Should people be opposed to higher density?
Under the planning framework, Directions 2031 and Beyond, the WA government has set a target for almost half of new residential development to occur in established urban areas.
If Perth is going to accommodate a rapidly growing population, which increasingly wants to live near work and amenities, we simply can’t afford for the urban sprawl to extend indefinitely. We need to embrace infill development regardless of the challenges it might bring about.
Perhaps the biggest of those challenges relates to planning and rezoning, specifically, the opposition from local residents who don’t want to see housing density increased in their suburb.
This is not just a challenge for Perth but for cities around the world. In fact, this type of opposition has become so prevalent that there are a number of acronyms used to label its proponents.
The most well-known of these is NIMBY (Not In My Back Yard). There is also the broader CAVE (Citizens Against Virtually Everything), and the extreme BANANA (Build Absolutely Nothing Anywhere Near Anything).
Understanding the opposition
Every citizen has the right to protest against change, especially if they believe it will adversely affect their personal situation.
In the case of those who are against development in their area, protests are generally sparked when residents of a particular area believe their normal suburban lifestyle is under attack by plans to increase housing density.
The cause is typically fronted by resident groups, who can garner significant suburban media attention and put significant pressure on the local council to protect the status quo.
Interestingly, it is the residents in wealthy suburbs that tend to be most vocal and most persuasive on this matter. They have the financial means, political influence and the organisational ability to go about protecting their cherished lifestyle.
What are the groups afraid of? One of the major areas of concern is the fear that infill development will disrupt the cohesion of their neighbourhood. They don’t want to see beautiful, tree-lined streets ruined by unsightly apartment complexes or other developments that are out of character with existing properties.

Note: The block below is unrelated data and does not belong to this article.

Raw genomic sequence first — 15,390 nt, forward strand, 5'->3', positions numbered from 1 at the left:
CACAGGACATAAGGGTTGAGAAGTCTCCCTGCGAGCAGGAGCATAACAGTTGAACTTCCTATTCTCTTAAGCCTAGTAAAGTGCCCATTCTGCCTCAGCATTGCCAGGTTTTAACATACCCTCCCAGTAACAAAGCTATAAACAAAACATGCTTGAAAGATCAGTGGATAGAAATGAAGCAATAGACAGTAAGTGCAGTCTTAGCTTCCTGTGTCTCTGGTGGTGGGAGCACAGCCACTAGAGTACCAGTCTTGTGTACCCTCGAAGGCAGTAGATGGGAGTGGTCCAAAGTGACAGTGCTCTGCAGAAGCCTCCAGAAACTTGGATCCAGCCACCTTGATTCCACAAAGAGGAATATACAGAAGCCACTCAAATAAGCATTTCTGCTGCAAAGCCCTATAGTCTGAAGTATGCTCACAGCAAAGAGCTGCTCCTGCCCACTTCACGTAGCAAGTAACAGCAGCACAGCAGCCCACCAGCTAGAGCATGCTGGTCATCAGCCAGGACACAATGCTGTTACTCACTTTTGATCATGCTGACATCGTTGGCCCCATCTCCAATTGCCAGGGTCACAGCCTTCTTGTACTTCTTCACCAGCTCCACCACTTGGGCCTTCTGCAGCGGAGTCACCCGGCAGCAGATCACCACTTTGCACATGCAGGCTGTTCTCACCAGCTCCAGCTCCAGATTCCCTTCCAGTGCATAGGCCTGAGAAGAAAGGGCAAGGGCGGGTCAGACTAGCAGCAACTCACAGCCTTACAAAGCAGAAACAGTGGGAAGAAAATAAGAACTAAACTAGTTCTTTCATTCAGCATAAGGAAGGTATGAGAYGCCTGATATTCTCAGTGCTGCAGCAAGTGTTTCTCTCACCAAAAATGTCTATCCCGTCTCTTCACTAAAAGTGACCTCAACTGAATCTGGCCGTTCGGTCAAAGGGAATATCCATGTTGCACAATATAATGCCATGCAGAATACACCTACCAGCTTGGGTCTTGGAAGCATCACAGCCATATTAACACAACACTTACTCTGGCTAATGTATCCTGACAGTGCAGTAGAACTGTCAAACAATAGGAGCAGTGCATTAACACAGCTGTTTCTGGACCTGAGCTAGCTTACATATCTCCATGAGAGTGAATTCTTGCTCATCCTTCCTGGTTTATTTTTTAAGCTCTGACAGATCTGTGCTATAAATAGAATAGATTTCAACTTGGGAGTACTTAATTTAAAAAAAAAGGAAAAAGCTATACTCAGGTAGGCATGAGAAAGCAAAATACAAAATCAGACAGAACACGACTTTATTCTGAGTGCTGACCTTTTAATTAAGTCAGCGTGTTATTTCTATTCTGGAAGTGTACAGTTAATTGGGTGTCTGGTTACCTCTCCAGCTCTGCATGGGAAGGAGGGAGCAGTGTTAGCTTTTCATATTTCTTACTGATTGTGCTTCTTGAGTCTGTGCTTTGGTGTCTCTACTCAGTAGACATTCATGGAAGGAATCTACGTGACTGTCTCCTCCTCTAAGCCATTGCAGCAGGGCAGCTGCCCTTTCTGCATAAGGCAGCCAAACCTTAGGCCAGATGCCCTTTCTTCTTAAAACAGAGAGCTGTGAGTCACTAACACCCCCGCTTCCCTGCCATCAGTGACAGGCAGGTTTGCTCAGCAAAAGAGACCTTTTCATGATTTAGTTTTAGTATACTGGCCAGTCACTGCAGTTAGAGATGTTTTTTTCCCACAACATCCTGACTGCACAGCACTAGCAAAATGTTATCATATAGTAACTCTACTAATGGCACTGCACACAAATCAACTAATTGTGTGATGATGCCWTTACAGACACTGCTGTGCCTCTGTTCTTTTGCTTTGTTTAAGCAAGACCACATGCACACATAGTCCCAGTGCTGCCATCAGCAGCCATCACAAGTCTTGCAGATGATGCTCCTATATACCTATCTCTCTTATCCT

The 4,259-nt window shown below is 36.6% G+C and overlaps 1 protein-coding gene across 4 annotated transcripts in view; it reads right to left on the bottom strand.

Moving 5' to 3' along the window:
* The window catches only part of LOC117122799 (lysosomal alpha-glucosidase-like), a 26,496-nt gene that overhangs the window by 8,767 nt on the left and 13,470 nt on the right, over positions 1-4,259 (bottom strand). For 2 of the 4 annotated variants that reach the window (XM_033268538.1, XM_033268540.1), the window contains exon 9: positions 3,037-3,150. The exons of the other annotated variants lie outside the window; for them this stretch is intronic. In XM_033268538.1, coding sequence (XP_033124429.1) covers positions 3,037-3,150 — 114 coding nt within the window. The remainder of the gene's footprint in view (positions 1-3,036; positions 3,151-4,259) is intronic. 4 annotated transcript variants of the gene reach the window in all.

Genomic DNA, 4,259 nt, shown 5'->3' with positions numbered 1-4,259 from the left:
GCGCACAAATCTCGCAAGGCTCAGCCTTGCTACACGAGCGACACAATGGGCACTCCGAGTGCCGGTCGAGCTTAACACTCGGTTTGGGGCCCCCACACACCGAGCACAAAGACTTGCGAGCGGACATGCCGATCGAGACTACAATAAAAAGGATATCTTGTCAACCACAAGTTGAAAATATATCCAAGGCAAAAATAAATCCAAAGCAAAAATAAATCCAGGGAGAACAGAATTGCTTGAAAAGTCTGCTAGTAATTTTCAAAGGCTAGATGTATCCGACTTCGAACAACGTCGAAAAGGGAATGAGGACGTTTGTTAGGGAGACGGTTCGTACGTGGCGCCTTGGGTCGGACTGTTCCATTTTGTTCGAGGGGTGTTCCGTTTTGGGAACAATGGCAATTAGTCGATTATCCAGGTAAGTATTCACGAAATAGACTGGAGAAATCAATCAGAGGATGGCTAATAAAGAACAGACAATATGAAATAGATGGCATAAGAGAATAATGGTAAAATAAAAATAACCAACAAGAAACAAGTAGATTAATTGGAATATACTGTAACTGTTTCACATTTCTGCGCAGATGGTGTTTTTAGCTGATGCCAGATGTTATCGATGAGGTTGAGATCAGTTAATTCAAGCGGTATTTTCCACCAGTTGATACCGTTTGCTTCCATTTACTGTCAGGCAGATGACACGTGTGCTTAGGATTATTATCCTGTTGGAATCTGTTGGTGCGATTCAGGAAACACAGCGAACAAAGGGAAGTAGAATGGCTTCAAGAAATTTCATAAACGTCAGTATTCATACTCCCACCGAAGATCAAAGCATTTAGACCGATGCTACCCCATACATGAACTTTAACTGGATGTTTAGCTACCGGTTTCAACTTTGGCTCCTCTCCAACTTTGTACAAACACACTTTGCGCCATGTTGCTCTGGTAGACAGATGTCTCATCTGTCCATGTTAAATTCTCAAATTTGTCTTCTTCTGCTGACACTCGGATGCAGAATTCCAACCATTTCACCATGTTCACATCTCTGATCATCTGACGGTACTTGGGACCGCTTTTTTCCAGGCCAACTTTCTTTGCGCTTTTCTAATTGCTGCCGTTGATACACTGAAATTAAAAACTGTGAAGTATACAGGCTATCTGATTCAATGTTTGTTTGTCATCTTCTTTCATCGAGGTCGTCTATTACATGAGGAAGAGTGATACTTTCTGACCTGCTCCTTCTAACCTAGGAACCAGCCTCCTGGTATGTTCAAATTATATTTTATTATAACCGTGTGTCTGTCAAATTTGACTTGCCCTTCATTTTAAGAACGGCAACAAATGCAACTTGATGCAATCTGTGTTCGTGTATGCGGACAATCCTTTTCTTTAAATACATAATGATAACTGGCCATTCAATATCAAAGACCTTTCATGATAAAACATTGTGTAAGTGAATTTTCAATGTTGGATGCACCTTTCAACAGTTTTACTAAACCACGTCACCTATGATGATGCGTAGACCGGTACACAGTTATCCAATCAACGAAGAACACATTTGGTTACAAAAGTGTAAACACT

Clearly, it’s not just about how developments will change the look of streets, but how they will impact on things like privacy, traffic, parking, access to sun and even the environment. While some might not admit it, there is probably also a fear that ‘the wrong’ type of people will move into their suburb.
Impact on property values
While it can be a complex issue, ultimately it boils down to one thing: the fear that proposed changes will negatively affect local amenity by making the area less desirable.
You can’t criticise people for wanting to protect their financial security and way of life, but I’m unaware of any evidence that shows properly planned infill development causes property values to decline.
In fact, there are many suburbs in Perth that have recently seen property values increase considerably on the back of zoning changes. In some cases, individual properties have gone up by more than $100,000 after being rezoned for higher density.
Affordability, choice and the fringes
One of the impacts of people and councils limiting development in their area is that it merely moves development elsewhere – generally to the fringes of the city.
Fringe development might be good for car manufacturers, but it often requires enormous taxpayer-funded expenses for the roll-out of necessary infrastructure.
There is also the impact on affordability. Locking up land reduces the opportunity for affordable housing in established suburbs. And ironically, it is the children of those opposed to development that often suffer when, like other first-home buyers, they are forced to move to distant areas where essential services are inadequate.
By opposing infill development, advocates are also limiting housing diversity and this can reduce their own opportunities to downsize within their current suburb.
The traffic conundrum
Often a major concern for groups is the fear that higher density housing will increase local road traffic and there is some validity to this argument.
However, ‘protecting’ suburbs can sometimes have unforeseen consequences. By pushing people to the fringes, this can actually create local traffic problems as desperate commuters try to find ‘local routes’ to beat the peak-hour traffic. We’ve all seen how normally quiet residential streets can become major thoroughfares at certain times of the day.
The traffic argument also fails to consider the fact that infill development can actually take cars off the road when it is concentrated around public transport nodes and jobs.
The views of groups opposed to development can’t and shouldn’t be ignored. The worry, however, is that overly fierce ‘protection’ of our suburbs will ultimately undermine any chance of delivering the affordable and diverse housing we desperately need. As is often the case, what makes sense on an individual level can be a recipe for disaster on the larger scale.